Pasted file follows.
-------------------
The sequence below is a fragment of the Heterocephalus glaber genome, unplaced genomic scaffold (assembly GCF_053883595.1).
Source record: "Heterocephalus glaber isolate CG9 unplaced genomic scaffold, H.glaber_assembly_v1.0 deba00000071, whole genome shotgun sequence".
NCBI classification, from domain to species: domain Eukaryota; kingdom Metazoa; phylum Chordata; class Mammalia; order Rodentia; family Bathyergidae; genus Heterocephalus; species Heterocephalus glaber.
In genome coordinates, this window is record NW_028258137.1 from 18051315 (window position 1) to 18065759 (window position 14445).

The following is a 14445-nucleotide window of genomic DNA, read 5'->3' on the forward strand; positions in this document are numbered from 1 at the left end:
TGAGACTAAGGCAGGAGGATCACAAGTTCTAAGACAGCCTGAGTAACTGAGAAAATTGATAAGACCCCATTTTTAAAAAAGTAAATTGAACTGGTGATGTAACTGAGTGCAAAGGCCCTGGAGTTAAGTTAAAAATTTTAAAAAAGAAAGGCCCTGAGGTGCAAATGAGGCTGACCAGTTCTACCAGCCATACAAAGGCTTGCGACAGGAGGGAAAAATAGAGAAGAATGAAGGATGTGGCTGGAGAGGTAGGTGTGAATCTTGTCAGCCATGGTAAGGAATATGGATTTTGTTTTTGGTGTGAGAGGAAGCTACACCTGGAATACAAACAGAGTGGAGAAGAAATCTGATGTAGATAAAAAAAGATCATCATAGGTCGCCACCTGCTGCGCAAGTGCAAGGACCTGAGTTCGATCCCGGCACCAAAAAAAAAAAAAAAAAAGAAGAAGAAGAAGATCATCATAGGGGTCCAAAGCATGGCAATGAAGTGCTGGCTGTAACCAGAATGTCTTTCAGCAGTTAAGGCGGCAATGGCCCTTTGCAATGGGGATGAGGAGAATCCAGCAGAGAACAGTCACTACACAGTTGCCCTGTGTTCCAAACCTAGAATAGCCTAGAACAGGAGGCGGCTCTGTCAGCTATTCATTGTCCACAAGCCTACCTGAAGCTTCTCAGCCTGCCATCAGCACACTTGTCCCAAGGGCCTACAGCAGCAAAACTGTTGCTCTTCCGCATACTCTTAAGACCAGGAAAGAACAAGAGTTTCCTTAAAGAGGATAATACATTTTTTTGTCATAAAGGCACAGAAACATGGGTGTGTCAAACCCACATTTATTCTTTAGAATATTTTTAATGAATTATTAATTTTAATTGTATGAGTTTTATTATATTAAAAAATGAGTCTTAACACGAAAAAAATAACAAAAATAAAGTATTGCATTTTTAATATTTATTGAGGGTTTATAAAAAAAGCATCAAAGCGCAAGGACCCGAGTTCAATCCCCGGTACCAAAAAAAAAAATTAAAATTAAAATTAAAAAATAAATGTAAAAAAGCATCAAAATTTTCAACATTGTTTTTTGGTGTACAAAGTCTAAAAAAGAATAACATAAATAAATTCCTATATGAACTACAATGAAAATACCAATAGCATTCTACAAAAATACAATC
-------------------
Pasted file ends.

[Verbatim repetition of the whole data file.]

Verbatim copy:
The sequence below is a fragment of the Heterocephalus glaber genome, unplaced genomic scaffold (assembly GCF_053883595.1).
Source record: "Heterocephalus glaber isolate CG9 unplaced genomic scaffold, H.glaber_assembly_v1.0 deba00000071, whole genome shotgun sequence".
NCBI classification, from domain to species: domain Eukaryota; kingdom Metazoa; phylum Chordata; class Mammalia; order Rodentia; family Bathyergidae; genus Heterocephalus; species Heterocephalus glaber.
In genome coordinates, this window is record NW_028258137.1 from 18051315 (window position 1) to 18065759 (window position 14445).

The following is a 14445-nucleotide window of genomic DNA, read 5'->3' on the forward strand; positions in this document are numbered from 1 at the left end:
TGAGACTAAGGCAGGAGGATCACAAGTTCTAAGACAGCCTGAGTAACTGAGAAAATTGATAAGACCCCATTTTTAAAAAAGTAAATTGAACTGGTGATGTAACTGAGTGCAAAGGCCCTGGAGTTAAGTTAAAAATTTTAAAAAAGAAAGGCCCTGAGGTGCAAATGAGGCTGACCAGTTCTACCAGCCATACAAAGGCTTGCGACAGGAGGGAAAAATAGAGAAGAATGAAGGATGTGGCTGGAGAGGTAGGTGTGAATCTTGTCAGCCATGGTAAGGAATATGGATTTTGTTTTTGGTGTGAGAGGAAGCTACACCTGGAATACAAACAGAGTGGAGAAGAAATCTGATGTAGATAAAAAAAGATCATCATAGGTCGCCACCTGCTGCGCAAGTGCAAGGACCTGAGTTCGATCCCGGCACCAAAAAAAAAAAAAAAAAAGAAGAAGAAGAAGATCATCATAGGGGTCCAAAGCATGGCAATGAAGTGCTGGCTGTAACCAGAATGTCTTTCAGCAGTTAAGGCGGCAATGGCCCTTTGCAATGGGGATGAGGAGAATCCAGCAGAGAACAGTCACTACACAGTTGCCCTGTGTTCCAAACCTAGAATAGCCTAGAACAGGAGGCGGCTCTGTCAGCTATTCATTGTCCACAAGCCTACCTGAAGCTTCTCAGCCTGCCATCAGCACACTTGTCCCAAGGGCCTACAGCAGCAAAACTGTTGCTCTTCCGCATACTCTTAAGACCAGGAAAGAACAAGAGTTTCCTTAAAGAGGATAATACATTTTTTTGTCATAAAGGCACAGAAACATGGGTGTGTCAAACCCACATTTATTCTTTAGAATATTTTTAATGAATTATTAATTTTAATTGTATGAGTTTTATTATATTAAAAAATGAGTCTTAACACGAAAAAAATAACAAAAATAAAGTATTGCATTTTTAATATTTATTGAGGGTTTATAAAAAAAGCATCAAAGCGCAAGGACCCGAGTTCAATCCCCGGTACCAAAAAAAAAAATTAAAATTAAAATTAAAAAATAAATGTAAAAAAGCATCAAAATTTTCAACATTGTTTTTTGGTGTACAAAGTCTAAAAAAGAATAACATAAATAAATTCCTATATGAACTACAATGAAAATACCAATAGCATTCTACAAAAATACAATC